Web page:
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Many people wonder what makes music music, why certain songs make us feel happy or sad, or how music serves to shape culture and history. These common musings are some of the fundamental questions asked and studied in the philosophy of music. As with the philosophy of science or psychology, this branch of study requires some background knowledge of the subject. Unlike the other two disciplines, however, music is something that most people have some understanding of — whether through the act of listening or through the complex art of performing.
Many forms of art, such as painting or literature, can be easily interpreted. Paintings generally focus on distinct shapes and forms that make the artist's statement obvious, while authors are able to verbally express emotions, ideas, and thoughts. Music, on the other hand, is largely considered abstract and open to interpretation. Thus, the philosophy of music is often a broad subject that is frequently debated.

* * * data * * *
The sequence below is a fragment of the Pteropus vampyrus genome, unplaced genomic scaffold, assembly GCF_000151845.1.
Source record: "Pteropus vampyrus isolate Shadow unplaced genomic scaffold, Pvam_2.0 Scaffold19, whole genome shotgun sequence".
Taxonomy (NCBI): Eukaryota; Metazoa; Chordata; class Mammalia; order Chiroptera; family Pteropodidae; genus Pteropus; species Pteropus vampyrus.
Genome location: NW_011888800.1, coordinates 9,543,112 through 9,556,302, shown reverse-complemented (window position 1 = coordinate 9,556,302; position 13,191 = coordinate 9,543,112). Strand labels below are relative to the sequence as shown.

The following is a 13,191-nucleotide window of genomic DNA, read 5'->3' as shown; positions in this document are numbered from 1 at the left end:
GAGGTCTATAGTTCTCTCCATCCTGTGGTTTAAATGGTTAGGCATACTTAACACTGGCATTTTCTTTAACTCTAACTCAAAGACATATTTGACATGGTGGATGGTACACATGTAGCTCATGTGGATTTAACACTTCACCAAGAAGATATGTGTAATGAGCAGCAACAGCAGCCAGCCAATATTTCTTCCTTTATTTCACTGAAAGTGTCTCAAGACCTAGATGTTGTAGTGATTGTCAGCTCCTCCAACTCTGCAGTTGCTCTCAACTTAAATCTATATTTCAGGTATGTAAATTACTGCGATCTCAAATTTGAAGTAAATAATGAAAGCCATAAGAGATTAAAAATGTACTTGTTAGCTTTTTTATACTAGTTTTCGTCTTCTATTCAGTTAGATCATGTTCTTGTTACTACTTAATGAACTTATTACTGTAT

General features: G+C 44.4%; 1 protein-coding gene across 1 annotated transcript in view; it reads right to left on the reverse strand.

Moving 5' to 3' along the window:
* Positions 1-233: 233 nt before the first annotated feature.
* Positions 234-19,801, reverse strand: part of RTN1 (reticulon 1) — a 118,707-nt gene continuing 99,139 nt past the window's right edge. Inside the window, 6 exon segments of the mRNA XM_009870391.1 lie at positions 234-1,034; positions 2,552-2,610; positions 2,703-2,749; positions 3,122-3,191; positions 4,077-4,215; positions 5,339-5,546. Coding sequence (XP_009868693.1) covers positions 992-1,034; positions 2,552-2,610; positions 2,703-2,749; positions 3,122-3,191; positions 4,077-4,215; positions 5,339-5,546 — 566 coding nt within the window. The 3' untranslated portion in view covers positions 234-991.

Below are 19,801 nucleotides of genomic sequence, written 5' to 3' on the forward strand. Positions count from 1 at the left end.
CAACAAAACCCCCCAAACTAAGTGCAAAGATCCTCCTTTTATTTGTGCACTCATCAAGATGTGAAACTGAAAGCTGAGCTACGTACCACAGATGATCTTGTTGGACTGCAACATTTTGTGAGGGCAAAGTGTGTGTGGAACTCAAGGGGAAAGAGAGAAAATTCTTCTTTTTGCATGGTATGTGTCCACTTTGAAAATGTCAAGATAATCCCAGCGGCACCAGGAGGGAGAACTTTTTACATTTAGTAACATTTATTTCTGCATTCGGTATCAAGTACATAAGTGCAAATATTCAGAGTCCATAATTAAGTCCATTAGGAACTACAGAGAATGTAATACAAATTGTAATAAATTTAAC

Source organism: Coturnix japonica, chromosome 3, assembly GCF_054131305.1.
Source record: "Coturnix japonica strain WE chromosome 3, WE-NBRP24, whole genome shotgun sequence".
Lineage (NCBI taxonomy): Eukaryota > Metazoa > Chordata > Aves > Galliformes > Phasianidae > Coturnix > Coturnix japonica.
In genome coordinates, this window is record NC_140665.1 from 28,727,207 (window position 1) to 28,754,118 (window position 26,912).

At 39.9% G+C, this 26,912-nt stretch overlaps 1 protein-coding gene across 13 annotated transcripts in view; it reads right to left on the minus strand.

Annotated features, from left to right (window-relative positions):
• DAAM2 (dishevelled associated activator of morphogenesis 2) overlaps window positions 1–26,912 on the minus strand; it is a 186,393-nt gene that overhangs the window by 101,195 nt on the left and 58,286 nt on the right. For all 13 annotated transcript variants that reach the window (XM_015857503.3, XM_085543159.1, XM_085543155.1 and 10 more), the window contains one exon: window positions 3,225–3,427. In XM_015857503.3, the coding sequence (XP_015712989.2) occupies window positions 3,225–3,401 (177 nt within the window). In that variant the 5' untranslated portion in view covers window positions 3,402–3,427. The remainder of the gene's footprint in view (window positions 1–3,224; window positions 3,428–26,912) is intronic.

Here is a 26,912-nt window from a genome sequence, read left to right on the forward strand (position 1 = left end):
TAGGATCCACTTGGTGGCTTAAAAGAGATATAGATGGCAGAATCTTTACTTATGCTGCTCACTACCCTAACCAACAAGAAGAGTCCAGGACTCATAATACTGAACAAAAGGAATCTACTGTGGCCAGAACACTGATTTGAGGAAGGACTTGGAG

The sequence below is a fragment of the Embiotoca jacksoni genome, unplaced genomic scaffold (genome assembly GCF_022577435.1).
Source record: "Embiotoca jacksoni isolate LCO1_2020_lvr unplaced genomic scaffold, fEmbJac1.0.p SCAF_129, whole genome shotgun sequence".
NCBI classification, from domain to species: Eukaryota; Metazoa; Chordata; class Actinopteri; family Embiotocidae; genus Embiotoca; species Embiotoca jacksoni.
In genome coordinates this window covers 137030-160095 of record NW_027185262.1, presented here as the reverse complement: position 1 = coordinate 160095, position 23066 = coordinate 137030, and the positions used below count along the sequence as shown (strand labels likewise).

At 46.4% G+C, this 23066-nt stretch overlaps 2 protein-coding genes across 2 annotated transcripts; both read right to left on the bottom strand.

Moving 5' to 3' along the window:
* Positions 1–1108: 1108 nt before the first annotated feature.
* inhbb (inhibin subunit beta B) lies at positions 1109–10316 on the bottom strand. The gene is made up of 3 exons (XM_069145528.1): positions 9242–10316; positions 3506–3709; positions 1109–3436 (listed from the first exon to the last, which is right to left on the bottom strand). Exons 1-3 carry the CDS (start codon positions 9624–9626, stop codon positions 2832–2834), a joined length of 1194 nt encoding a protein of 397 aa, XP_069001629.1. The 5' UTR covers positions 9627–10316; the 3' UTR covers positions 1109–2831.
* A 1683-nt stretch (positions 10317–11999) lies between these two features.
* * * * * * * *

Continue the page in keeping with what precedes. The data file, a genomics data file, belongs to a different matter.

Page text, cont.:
One of the most common debates when it comes to the philosophy of music is how to define this art form. The broadest definitions state that music is either organized sound or the art of creating organized sound. Some contend that these statements are too broad, as speech and mechanical noises may be classified as organized sound, and poetry may also be placed into the category of creation. Other theories state that music can be defined by varying tones and pitches or by the intention of the person creating the music.
Another hotly debated subject in the philosophy of music is meaning and purpose. This debate questions why humans respond to certain types of music. Some believe that emotional responses and song interpretations are a result of cultural conditioning. Others, however, take a more scientific approach by suggesting that how we react to music is directly related to the evolution of our brains.
Value is also an important debate in the philosophy of music. Some feel that the great value we place on music is based on personal experience and emotional response, while others suggest that value is created solely on the mechanics of the art form. Another debate on the subject of value is whether or not we should hold such esteem for music. One position states that music is an integral part of society, while others contend that the simple pleasure of listening to music is trivial and unessential.
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